Add Rick Mercer to the list of people who were baffled by Prime Minister Justin Trudeau’s sartorial choices during his recent visit to India.
The host of the “Rick Mercer Report” dedicated his latest rant segment to Trudeau’s 8-day trip to the country, zeroing in on the family’s outfits that one local outlet called “too Indian even for an Indian.”
“It is one thing to tip your hat to a culture that you are visiting,” Mercer said in the segment, “but the Trudeaus, they dove into the deep end of the Ganges. They did not come up for air.”
The prime minister’s attire garnered criticism and mockery online, with some calling his and his family’s chosen outfits “over the top.” Trudeau’s clothing even landed a short segment on Sunday’s episode of “Last Week Tonight,” with host John Oliver referring to it as “national dress pandering.”
“When the prime minister of Japan shows up in Canada, he does not get off the plane wearing his Anne of Green Gables wig and his peasant dress,” Mercer adds in the clip. “No, that’s for private time.”
Though the outfits generated their own fair share of controversy, the trip’s biggest political headache came after CBC News reported that a failed assassin had been invited to one of the prime minister’s events.
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Posted by Rick Mercer Report on Monday, February 26, 2018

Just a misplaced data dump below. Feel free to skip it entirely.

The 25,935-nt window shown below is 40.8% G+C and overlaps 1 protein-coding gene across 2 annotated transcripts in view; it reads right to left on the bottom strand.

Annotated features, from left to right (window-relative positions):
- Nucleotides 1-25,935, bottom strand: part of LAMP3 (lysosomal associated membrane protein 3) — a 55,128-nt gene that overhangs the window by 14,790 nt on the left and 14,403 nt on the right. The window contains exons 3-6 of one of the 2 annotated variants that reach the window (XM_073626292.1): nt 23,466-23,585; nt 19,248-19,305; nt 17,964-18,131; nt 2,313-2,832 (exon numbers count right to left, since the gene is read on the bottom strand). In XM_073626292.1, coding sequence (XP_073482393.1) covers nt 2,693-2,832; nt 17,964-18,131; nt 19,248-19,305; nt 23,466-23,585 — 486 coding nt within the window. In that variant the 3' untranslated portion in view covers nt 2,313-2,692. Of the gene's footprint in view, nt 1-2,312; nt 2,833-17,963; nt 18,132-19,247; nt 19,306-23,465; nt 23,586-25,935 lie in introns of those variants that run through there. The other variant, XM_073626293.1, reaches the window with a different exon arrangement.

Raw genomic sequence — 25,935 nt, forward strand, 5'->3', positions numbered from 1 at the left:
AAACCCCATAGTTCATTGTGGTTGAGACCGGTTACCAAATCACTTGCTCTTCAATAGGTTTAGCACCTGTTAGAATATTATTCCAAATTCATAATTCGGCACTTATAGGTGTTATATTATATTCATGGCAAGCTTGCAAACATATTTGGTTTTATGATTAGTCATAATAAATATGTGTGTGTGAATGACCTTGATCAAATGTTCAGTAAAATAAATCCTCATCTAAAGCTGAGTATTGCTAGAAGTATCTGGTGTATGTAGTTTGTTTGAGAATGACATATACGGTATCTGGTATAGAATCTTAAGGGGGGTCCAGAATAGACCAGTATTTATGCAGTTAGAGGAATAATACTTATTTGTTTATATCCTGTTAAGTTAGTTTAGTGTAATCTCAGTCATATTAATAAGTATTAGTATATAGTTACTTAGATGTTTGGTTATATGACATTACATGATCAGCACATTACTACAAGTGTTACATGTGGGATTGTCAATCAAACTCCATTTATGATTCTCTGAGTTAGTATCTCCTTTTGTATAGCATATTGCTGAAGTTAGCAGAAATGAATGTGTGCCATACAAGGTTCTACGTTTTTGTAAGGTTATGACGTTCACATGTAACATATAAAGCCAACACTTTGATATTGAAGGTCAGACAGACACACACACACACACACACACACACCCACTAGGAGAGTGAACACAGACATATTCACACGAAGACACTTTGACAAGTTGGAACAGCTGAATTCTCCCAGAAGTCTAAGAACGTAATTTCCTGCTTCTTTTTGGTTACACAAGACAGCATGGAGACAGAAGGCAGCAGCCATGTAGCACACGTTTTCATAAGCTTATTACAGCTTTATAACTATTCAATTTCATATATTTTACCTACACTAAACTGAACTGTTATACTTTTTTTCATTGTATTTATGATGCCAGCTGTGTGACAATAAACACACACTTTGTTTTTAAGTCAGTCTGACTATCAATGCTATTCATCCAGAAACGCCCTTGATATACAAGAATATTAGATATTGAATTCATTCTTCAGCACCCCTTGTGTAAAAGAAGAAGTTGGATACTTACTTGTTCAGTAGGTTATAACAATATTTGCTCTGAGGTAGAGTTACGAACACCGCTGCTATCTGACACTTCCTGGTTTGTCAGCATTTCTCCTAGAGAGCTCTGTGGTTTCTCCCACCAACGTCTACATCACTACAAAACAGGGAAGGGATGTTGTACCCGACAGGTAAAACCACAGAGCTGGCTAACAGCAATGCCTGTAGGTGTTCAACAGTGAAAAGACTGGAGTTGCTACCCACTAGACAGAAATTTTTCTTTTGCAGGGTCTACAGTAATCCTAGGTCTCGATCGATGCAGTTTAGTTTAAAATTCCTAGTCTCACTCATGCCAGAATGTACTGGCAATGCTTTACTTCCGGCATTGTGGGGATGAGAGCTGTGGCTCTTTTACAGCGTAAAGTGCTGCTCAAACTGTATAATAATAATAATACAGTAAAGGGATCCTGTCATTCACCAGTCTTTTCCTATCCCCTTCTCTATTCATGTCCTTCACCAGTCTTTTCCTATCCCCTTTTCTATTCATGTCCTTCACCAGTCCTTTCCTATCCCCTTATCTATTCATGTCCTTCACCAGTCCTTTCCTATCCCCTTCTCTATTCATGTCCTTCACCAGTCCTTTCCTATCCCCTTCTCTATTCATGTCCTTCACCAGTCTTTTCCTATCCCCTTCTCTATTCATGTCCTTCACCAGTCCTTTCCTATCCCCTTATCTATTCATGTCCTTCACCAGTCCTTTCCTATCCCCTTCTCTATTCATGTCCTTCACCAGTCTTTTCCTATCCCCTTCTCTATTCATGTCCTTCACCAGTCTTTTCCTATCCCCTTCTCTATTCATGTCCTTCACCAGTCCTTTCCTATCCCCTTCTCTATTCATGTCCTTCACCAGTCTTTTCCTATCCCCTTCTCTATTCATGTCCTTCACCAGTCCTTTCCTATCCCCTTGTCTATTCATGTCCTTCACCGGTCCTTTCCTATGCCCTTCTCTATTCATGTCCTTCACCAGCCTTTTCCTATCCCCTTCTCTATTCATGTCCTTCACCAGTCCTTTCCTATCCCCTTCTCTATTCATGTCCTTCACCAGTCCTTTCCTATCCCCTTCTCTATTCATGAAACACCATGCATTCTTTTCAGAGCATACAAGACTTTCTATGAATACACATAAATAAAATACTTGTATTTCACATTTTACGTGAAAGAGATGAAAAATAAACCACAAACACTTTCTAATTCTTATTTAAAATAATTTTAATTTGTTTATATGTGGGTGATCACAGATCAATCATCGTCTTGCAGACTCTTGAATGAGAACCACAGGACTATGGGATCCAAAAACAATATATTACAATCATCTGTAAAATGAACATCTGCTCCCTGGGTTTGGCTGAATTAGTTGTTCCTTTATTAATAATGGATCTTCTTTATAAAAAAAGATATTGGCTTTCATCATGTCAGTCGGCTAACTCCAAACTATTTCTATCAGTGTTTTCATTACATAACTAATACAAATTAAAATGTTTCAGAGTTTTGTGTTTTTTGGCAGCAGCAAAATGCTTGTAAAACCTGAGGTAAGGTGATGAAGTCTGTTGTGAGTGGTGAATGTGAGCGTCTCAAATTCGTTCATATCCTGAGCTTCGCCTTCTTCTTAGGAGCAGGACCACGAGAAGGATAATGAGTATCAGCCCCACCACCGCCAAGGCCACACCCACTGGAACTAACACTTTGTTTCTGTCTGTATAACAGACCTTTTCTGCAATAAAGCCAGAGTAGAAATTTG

Jaspal Atwal, a Canadian Sikh who was convicted of attempting to kill Indian cabinet minister Malkiat Singh Sidhu on Vancouver Island in 1986, was on the guest list for a reception with Trudeau in New Delhi. The Prime Minister’s Office said the invitation was sent out by Liberal MP Randeep Sarai, who took “full responsibility.” The PMO rescinded the invite after photos surfaced of Atwal posing with Trudeau’s wife, Sophie Gregoire Trudeau.
Is it just me or is this choreographed cuteness all just a bit much now? Also FYI we Indians don’t dress like this every day sir, not even in Bollywood. pic.twitter.com/xqAqfPnRoZ
— Omar Abdullah (@OmarAbdullah) February 21, 2018
“How does that happen?” Mercer asks in his rant. “Governing is supposed to be serious business, and yet despite all this some people are calling the trip a success. Yes, I guess if you judge success by the number of likes you get on Instagram.”
— Power & Politics (@PnPCBC) February 21, 2018
“My theory is that for this government, those likes are good enough.”